A couple of weeks ago, we caught a really funny episode of Curb Your Enthusiasm, where Larry attends the opening of an eponymous hospital wing for which he donated funds, only to feel like a heel when he sees that a second wing was donated by "Anonymous." "Anonymous" turns out to be Ted Danson, Larry's nemesis, and Ted has made sure to graft the details of his gift to a few strategic points on the grapevine, so that everyone knows who Anonymous is, and can not only praise his generousity, but his modesty and class as well.
Needless to say, it makes Larry crazy.
Since the mail came yesterday, I've been wondering if I could ever be "Anonymous," one of the cool cats who rely on others to spread the word, smile demurely and murmur, "It's nothing, sort of embarassing really" when people take notice, act as if good fortune were simply the order of the day.
The short answer turns out to be "no."
I am too excited and too grateful to too many people to play this one cool. Seven and a half pages in the fifth biggest magazine in the world. I am about as proud of this story as anything I have ever written and I hope you will read it and let me know when you do.
At the risk of causing a few eyes to roll, I need to thank some very important people without whom I couldn't have pulled it off.
First, the amazing people at Good Housekeeping magazine, the gracious and fabulous Editor-in-Chief, Rosemary Ellis and her phenomenal staff: Bill, Aretha, Yingjia, Brian, Laura H., Richard and every single person who smiled, pointed me to the restrooms, brought me coffee, said how excited they were about the story. There was a lot about the experience that was straight out of Devil Wears Prada, but the personalities were not. I could not have been treated with more warmth and respect.
(And thanks, GH, for giving parent bloggers respect in general. Every month, people, a mom or dad blogger is featured on a whole page in the magazine's Good Reads section. And is paid a professional wage for it.)
In particular I want to thank Laura, my editor, for discovering Notes in the first place, and for continuing to see something here that exceeds anything I've dared to dream. I've always been pleased with how Laura edits the blog essays that have appeared in her Good Reads section, but she was in many ways the midwife of this piece. As I sweated and labored to bring it to birth, hers was the voice of calm on the other end of the line, assuring me I had it all in me.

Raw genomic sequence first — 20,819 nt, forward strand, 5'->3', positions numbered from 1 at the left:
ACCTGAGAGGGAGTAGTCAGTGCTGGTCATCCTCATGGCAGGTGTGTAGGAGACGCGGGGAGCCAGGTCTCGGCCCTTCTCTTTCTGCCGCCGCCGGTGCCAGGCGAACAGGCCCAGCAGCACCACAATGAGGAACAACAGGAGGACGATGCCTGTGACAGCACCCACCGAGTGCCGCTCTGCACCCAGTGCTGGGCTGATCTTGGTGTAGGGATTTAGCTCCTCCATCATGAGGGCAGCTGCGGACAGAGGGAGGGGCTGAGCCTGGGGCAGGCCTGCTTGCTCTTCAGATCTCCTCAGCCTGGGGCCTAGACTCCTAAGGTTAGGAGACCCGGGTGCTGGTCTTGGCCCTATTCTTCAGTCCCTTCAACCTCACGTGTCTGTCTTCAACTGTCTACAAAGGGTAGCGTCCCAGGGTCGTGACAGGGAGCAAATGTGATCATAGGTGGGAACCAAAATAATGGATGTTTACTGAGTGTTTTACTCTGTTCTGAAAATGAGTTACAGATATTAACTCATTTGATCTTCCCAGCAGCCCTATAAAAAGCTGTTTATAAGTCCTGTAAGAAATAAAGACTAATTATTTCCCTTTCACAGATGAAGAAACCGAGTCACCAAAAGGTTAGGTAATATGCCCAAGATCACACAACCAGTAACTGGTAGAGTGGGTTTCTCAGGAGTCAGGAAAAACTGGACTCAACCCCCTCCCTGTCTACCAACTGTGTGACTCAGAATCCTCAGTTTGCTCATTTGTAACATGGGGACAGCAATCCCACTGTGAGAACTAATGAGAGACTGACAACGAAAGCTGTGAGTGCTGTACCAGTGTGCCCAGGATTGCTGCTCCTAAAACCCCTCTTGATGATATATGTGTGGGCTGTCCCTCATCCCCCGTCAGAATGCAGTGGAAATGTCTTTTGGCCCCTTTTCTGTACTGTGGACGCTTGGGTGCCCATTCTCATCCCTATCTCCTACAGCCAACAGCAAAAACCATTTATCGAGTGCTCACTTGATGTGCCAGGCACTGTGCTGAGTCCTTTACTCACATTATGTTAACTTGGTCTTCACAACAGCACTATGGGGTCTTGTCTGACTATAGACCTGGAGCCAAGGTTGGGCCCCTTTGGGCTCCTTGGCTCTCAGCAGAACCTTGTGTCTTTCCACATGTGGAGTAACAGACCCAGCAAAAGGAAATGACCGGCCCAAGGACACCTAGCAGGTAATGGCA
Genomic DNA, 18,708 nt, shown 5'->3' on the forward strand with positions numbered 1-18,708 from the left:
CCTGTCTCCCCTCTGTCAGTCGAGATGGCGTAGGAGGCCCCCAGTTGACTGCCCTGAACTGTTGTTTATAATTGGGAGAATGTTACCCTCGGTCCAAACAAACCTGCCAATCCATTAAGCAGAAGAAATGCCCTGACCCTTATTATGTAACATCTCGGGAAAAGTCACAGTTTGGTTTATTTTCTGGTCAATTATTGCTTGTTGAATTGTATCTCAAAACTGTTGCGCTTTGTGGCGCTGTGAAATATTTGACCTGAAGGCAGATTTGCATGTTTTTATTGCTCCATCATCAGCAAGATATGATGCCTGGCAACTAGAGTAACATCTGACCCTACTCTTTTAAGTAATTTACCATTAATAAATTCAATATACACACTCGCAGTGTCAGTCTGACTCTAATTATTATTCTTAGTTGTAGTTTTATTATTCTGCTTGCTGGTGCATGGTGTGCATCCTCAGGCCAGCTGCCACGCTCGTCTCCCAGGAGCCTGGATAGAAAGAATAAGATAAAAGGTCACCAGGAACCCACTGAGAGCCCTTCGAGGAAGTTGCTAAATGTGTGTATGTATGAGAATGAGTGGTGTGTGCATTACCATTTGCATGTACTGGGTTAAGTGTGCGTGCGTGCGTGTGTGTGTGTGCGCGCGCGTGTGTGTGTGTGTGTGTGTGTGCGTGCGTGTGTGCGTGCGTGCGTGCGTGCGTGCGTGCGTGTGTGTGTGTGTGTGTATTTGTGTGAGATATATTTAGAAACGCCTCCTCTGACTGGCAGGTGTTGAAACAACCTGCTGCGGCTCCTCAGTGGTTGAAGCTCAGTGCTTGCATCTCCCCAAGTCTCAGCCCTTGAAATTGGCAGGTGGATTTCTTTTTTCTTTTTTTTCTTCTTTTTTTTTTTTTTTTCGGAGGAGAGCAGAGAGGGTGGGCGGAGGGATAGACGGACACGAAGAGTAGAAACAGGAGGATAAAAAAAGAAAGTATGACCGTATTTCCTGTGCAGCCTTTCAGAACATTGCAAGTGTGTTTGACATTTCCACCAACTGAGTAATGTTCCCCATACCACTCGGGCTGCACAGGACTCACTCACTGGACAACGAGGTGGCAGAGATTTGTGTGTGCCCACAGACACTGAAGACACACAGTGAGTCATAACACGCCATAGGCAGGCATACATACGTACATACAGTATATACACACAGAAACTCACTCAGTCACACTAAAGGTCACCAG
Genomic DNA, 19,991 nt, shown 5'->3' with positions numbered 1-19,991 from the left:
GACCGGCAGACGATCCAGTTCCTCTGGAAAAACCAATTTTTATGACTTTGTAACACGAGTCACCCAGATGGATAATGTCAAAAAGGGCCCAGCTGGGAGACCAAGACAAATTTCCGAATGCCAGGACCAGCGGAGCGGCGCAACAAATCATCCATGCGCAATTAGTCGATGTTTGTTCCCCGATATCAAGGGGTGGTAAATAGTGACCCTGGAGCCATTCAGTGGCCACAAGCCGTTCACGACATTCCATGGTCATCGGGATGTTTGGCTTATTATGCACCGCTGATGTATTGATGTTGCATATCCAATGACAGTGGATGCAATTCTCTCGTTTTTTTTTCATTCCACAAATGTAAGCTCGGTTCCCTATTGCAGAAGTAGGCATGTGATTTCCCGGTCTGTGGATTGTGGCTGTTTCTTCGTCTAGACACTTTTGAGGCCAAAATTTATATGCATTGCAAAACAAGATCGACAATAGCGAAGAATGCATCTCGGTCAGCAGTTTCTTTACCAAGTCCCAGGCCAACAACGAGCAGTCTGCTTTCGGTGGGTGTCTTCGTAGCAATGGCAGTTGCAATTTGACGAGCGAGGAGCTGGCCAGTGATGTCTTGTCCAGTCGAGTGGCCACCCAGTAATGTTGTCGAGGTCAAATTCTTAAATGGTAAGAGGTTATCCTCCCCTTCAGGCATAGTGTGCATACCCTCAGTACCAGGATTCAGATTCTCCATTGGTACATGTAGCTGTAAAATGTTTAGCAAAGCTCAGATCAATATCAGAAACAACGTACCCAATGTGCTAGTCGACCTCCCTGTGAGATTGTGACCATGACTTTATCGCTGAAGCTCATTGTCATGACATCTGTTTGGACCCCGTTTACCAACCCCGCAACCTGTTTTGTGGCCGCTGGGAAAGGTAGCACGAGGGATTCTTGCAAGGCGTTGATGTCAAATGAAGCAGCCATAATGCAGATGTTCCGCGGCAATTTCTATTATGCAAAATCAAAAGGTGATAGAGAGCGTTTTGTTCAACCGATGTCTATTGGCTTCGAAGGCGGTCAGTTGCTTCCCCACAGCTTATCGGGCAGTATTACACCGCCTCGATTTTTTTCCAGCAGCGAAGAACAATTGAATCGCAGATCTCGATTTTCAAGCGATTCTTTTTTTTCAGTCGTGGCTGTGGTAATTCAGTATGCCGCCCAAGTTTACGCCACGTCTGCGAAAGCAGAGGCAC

Laura, it is always a pleasure, and someday I will learn to express a complete thought in less than three emails.
Reuben, my driver and New York husband; the lovely and kind Christina M. from Prada; the incredible photographer Daniella Stallinger and her very cool assistants; and sweet, blue-eyed Sophie, who did my makeup: thanks to all for making it fun, even as my feet were cramping.
To Isabel, for the guest room and rich conversation, thank you. Both were so calming and comforting on the night before I had to show up for my assignment. And special thanks to fashion writer Susan Wagner, who text-talked me down out of several near panic attacks, and helped me not freak out too badly over the prospect of buying a handbag that cost more than my monthly mortgage payment. If only Susan came in purse-sized Susan, I could take her everywhere.
Imagine you just found out you are going on a fantasy shopping trip to New York city. Now, imagine you can't tell ANYONE. Because after the shopping trip, you have to report on what it feels like to wear fabulous designer clothes in your usual context, and that context won't be usual if the word gets out. So you can't take a chance. Not even with your own sister, 3,000 miles away, because it's the kind of thing she fears she might have to tell somebody, and that somebody might tell somebody, and that somebody might post you a message about it on Facebook or your blog and there will be no getting the cat back in the bag. Imagine walking around with a huge handbag that screams extravagance, after the year of living at the edge of bankruptcy, and knowing that people are wondering if you've lost your mind or are just plain tacky.